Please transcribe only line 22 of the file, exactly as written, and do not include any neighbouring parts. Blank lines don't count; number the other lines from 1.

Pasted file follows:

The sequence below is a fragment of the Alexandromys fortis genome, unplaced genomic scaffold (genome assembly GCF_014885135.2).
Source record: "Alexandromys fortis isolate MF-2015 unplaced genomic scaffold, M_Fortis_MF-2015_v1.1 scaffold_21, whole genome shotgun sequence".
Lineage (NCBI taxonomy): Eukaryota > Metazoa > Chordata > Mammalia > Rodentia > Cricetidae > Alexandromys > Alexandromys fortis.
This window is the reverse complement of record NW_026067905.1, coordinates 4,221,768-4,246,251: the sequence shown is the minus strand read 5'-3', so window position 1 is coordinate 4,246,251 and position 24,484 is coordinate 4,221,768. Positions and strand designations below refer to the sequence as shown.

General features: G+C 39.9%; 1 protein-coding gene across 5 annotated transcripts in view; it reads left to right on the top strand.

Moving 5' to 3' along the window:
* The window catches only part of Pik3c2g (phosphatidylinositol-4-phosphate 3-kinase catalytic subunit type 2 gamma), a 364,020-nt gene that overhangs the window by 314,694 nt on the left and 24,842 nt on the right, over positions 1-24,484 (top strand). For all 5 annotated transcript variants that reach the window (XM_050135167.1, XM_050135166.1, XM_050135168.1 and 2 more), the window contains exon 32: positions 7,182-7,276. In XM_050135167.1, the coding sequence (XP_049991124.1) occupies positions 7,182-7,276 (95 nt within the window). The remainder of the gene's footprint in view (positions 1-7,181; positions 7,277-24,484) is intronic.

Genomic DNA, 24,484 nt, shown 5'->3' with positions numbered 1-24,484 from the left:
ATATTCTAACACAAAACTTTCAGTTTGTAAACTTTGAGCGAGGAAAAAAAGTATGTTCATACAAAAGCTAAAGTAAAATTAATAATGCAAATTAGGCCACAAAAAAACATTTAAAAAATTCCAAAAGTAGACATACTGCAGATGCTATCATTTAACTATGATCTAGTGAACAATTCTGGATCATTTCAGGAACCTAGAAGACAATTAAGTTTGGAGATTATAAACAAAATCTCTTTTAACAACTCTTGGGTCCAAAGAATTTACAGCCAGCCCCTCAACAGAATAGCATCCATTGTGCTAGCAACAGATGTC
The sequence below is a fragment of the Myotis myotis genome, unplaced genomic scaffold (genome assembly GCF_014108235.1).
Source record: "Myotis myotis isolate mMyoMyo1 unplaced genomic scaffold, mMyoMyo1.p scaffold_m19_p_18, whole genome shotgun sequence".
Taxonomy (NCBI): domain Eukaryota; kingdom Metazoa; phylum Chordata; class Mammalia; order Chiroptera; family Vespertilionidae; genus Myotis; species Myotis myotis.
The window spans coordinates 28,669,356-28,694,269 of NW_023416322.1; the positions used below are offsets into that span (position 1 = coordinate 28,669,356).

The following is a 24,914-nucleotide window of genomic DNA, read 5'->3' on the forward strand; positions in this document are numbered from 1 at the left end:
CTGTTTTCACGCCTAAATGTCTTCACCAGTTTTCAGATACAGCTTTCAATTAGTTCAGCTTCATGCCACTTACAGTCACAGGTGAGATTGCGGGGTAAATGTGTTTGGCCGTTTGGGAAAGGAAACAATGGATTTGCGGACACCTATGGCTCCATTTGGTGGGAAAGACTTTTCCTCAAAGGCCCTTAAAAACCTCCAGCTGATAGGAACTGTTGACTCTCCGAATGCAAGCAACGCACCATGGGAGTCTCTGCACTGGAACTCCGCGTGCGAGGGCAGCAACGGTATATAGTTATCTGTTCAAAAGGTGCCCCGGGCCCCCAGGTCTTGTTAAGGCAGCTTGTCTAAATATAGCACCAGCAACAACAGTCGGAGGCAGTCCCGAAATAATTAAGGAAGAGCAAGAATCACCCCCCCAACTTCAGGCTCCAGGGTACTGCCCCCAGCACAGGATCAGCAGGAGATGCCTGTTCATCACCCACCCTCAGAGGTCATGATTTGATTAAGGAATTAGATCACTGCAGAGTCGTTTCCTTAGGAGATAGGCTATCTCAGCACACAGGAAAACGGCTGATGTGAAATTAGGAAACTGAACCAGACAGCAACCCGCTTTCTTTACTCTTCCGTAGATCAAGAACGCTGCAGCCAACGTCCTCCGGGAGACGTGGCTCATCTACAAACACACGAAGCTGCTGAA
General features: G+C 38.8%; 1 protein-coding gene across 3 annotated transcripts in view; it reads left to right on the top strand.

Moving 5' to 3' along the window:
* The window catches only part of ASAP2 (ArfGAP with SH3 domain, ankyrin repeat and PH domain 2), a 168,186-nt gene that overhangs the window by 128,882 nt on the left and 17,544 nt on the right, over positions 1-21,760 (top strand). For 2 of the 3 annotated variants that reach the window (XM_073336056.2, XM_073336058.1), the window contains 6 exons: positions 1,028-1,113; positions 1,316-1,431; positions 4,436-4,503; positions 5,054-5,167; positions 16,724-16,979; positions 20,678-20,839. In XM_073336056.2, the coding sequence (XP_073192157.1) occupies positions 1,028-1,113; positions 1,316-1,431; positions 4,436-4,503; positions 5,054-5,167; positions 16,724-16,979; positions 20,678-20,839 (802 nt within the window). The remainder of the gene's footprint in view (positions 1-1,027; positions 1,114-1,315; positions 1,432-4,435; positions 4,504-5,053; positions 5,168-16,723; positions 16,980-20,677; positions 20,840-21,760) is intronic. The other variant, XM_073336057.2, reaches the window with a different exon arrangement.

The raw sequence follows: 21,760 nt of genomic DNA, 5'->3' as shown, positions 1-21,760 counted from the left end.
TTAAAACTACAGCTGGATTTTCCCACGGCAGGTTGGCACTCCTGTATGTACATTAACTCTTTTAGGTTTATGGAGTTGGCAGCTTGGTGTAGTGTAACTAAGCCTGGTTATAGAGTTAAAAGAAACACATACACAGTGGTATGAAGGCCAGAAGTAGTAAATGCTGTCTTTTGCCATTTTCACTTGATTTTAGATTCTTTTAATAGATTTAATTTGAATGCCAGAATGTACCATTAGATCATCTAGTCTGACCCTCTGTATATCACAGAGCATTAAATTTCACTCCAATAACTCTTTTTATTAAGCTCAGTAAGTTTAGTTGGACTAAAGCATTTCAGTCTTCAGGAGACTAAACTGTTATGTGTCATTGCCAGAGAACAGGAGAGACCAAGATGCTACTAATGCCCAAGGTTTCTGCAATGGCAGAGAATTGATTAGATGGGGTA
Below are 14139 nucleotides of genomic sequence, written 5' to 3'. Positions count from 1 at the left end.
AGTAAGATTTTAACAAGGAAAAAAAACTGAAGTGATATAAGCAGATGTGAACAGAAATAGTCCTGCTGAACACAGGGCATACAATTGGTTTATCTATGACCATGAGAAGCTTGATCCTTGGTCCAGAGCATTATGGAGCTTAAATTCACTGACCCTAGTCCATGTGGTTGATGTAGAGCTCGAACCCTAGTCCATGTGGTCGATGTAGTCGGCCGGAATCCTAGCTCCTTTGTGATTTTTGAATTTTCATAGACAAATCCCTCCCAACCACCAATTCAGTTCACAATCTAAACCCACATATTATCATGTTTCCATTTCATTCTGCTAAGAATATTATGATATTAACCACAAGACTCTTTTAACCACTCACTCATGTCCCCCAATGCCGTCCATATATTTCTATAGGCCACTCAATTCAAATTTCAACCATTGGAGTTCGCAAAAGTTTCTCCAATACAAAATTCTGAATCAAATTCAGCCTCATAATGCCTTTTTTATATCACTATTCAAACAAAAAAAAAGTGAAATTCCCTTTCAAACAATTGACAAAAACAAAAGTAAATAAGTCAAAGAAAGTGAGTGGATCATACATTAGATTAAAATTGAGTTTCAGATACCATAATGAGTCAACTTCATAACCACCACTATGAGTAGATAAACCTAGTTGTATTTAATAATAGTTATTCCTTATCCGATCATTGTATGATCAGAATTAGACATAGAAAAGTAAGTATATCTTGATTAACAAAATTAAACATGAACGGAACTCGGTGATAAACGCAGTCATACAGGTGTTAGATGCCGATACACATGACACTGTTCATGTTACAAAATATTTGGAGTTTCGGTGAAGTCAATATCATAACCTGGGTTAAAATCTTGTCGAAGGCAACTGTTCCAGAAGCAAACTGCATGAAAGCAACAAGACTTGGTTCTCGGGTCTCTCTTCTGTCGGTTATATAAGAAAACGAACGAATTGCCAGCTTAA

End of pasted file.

AGTAAGATTTTAACAAGGAAAAAAAACTGAAGTGATATAAGCAGATGTGAACAGAAATAGTCCTGCTGAACACAGGGCATACAATTGGTTTATCTATGACCATGAGAAGCTTGATCCTTGGTCCAGAGCATTATGGAGCTTAAATTCACTGACCCTAGTCCATGTGGTTGATGTAGAGCTCGAACCCTAGTCCATGTGGTCGATGTAGTCGGCCGGAATCCTAGCTCCTTTGTGATTTTTGAATTTTCATAGACAAATCCCTCCCAACCACCAATTCAGTTCACAATCTAAACCCACATATTATCATGTTTCCATTTCATTCTGCTAAGAATATTATGATATTAACCACAAGACTCTTTTAACCACTCACTCATGTCCCCCAATGCCGTCCATATATTTCTATAGGCCACTCAATTCAAATTTCAACCATTGGAGTTCGCAAAAGTTTCTCCAATACAAAATTCTGAATCAAATTCAGCCTCATAATGCCTTTTTTATATCACTATTCAAACAAAAAAAAAGTGAAATTCCCTTTCAAACAATTGACAAAAACAAAAGTAAATAAGTCAAAGAAAGTGAGTGGATCATACATTAGATTAAAATTGAGTTTCAGATACCATAATGAGTCAACTTCATAACCACCACTATGAGTAGATAAACCTAGTTGTATTTAATAATAGTTATTCCTTATCCGATCATTGTATGATCAGAATTAGACATAGAAAAGTAAGTATATCTTGATTAACAAAATTAAACATGAACGGAACTCGGTGATAAACGCAGTCATACAGGTGTTAGATGCCGATACACATGACACTGTTCATGTTACAAAATATTTGGAGTTTCGGTGAAGTCAATATCATAACCTGGGTTAAAATCTTGTCGAAGGCAACTGTTCCAGAAGCAAACTGCATGAAAGCAACAAGACTTGGTTCTCGGGTCTCTCTTCTGTCGGTTATATAAGAAAACGAACGAATTGCCAGCTTAA